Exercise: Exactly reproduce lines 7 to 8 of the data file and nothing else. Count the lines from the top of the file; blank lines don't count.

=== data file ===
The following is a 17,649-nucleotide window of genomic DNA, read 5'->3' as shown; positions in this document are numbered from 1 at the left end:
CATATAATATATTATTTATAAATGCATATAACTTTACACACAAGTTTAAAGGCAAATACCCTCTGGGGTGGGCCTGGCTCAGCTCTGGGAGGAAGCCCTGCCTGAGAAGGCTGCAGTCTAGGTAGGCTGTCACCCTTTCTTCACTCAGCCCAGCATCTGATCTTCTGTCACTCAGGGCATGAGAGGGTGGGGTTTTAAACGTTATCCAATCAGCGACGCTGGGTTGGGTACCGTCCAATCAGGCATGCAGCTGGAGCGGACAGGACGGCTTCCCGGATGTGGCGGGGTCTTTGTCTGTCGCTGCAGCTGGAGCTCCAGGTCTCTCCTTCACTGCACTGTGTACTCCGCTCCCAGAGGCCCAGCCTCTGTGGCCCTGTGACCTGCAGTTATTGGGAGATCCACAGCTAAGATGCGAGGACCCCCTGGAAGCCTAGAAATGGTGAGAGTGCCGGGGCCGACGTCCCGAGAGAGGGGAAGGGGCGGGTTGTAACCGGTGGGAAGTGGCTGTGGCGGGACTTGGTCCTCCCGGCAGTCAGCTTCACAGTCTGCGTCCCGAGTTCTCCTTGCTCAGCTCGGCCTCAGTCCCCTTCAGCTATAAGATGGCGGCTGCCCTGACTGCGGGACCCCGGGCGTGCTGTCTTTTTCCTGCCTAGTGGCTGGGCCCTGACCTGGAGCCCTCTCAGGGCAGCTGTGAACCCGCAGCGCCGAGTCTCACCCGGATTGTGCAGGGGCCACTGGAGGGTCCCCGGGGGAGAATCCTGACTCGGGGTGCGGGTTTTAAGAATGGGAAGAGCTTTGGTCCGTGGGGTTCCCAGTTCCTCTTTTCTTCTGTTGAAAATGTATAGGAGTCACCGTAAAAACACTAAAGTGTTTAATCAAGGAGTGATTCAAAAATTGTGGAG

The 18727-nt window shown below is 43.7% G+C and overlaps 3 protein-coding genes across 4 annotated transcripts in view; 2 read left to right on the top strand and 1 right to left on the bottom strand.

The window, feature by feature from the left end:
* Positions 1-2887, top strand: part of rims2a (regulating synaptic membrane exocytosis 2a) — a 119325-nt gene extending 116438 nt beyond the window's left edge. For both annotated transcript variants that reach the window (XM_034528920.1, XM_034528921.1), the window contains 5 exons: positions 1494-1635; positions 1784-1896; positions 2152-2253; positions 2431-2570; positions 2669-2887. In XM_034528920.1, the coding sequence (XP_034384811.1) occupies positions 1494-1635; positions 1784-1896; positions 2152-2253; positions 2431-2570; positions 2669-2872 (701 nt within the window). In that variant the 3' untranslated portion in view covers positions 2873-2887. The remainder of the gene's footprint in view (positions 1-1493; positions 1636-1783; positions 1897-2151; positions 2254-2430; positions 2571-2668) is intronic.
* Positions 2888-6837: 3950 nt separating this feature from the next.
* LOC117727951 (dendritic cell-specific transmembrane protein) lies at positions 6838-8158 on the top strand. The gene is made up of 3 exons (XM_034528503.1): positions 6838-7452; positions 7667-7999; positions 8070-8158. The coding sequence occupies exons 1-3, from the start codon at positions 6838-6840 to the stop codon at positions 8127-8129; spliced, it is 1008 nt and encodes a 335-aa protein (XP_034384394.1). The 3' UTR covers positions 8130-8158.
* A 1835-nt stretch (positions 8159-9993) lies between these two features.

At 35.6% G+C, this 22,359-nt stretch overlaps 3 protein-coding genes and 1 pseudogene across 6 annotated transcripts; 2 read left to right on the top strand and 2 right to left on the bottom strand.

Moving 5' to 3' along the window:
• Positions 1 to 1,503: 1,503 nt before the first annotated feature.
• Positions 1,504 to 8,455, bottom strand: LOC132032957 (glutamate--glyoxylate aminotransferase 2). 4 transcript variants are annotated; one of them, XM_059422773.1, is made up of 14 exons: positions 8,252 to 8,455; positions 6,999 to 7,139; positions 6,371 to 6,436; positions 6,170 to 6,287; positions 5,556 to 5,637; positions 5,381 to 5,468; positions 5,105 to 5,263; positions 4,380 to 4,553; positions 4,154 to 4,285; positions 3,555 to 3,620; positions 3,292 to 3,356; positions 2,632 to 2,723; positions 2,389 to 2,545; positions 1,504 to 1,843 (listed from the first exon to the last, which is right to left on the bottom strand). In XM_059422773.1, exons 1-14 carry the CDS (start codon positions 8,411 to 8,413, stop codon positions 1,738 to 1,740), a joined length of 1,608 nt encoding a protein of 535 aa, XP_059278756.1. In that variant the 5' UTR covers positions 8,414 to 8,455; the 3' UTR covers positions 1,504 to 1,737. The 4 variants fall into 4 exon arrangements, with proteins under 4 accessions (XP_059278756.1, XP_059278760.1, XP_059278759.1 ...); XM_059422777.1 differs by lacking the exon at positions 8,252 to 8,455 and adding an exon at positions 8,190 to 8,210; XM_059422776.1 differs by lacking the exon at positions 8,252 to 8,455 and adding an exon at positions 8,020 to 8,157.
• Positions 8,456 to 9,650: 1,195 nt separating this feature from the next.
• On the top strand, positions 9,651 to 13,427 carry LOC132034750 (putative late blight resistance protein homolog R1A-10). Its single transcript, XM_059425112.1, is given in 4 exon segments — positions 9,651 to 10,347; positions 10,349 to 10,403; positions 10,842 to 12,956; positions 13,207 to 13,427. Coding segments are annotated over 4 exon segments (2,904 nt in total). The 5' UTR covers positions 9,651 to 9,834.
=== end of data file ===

* LOC117727951 (dendritic cell-specific transmembrane protein) lies at positions 6838-8158 on the top strand. The gene is made up of 3 exons (XM_034528503.1): positions 6838-7452; positions 7667-7999; positions 8070-8158. The coding sequence occupies exons 1-3, from the start codon at positions 6838-6840 to the stop codon at positions 8127-8129; spliced, it is 1008 nt and encodes a 335-aa protein (XP_034384394.1). The 3' UTR covers positions 8130-8158.
* A 1835-nt stretch (positions 8159-9993) lies between these two features.